Tuesday, January 3, 2017

Help, I’m addicted!

I’m an addict. To my phone. I check it upon waking up. (It’s charging on my bedside table.) It’s the last thing I look at before going to bed, well, the last device before my kindle.  And if I wake up in the middle of the night and can’t fall back to sleep immediately, I also reach out for it. I like to say I keep it within reach in case of an emergency, stemming back to the days when I needed to be available to an aged mother and teenaged son, but nowadays I’m just kidding myself that that’s true. I can also say that I use it as an alarm clock, but then again, I could always just buy an alarm clock.

Well, scientists have already proven that exposure to social media releases dopamines and it’s highly addictive, just like smoking, drinking and gambling. There’s nothing with alcohol or gambling, in moderation, but when they take over our lives and ruin relationships, that’s when destructive addiction takes over. And it’s the same with our devices and social media.

I’ve said it often enough, I can’t do without my phone. It was true ten years ago when I would drive all the way home if I reached the office and realized that I left it at home. It’s even more true now. I’m switching to another phone service provider and the thought that I might not be able to use my phone for an hour or two sent me into a tizzy.

I’m glad I’m not a millennial whose life just revolves around devices and social media. I grew up in a time when instant gratification meant getting my hands on some ice cream sitting in the freezer, and rushing to the bookstore to pick up the latest comic. I had to wait for a special occasion to wear something new, and communication was still conducted via letters through the post.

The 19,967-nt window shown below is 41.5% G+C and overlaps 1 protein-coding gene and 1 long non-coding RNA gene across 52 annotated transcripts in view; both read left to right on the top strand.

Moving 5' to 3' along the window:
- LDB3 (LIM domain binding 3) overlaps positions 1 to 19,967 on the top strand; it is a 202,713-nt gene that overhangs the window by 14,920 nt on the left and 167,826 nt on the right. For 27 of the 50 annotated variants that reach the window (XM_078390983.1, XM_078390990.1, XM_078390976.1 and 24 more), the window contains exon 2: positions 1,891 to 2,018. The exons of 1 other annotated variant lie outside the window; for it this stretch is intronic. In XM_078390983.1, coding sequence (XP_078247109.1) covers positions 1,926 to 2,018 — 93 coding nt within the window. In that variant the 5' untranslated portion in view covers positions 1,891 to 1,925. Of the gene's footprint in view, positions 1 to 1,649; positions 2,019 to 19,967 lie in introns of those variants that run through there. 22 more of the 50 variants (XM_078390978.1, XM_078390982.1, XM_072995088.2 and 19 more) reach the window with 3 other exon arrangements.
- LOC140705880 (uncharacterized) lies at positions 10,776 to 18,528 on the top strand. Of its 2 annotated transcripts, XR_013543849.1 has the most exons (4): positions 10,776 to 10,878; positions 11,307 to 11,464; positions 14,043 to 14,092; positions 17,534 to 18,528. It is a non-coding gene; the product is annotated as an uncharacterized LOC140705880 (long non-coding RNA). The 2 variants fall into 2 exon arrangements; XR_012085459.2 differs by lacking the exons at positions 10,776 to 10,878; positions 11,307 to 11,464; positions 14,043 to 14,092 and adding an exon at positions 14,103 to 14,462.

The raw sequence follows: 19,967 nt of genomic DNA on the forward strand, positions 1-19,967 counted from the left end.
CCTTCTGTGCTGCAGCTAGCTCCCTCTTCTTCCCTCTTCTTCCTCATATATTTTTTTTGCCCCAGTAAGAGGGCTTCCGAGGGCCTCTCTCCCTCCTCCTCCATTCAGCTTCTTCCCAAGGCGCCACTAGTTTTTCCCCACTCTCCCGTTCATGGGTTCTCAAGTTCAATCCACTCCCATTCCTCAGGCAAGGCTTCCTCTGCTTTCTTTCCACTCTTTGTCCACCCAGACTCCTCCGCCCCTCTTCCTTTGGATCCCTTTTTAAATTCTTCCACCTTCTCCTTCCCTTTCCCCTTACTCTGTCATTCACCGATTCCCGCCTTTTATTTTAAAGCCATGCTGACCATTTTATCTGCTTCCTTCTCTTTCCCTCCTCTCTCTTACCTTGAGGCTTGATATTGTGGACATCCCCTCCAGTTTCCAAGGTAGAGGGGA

It took me a long time to make my way up the career ladder, to get to a point where I enjoyed what I was doing and also made good money at it. Relationships were forged and strengthened over years, and didn’t depend on the number of likes on my Facebook or Instagram page.

I think many young people are missing out on what’s important, that what makes something worthwhile, whether it’s a job or a relationship, takes time and effort. Maybe it’s easy to “friend” someone but there’s no quick way to form a relationship that’s meaningful and fulfilling.

I’m a natural busybody. I’m always fascinated by people around me and have been guilty of eavesdropping on conversations taking place near me. But Ive found that when I’m too caught up looking down at my phone, I miss out on the world around me. Engrossed in the little screen, I don’t catch interesting characters, significant looks, silent expressions. That’s one of the reasons I like traveling, because I’m not reaching for my phone every five minutes. There’s time to sit and watch the world go by, observe people and their own interactions with everyone else.

My interaction with my son, B, who lives in another city, is limited to a few lines on whatsapp once in a while. We don’t chat often on the phone and we’re not Facebook friends (his decision!). So I do look forward to the times when he comes home. Because he’s a naturally gregarious person and will take the time to sit and talk. It’s a time when I catch up on what’s been going on his life and learn about his plans and dreams. Nothing beats face to face communication.

It doesn't take an Einstein to figure out that any kind of addiction is destructive. So I’m not sure what I’m going to do about my phone addiction. I know it’s a part of my life and I depend on it for a lot of things. I suppose realizing that I’m addicted is a start. And realizing it, to consciously wean myself off it. To begin, I guess I could charge it in another room rather than on my bedside table, so that I can’t reach for it before and after bedtime. And buy an alarm clock!

I caught this video (on social media!) where this guy (I don’t know who he is) made some really pertinent points about millennials and social media. It really opened my eyes.

1 comment: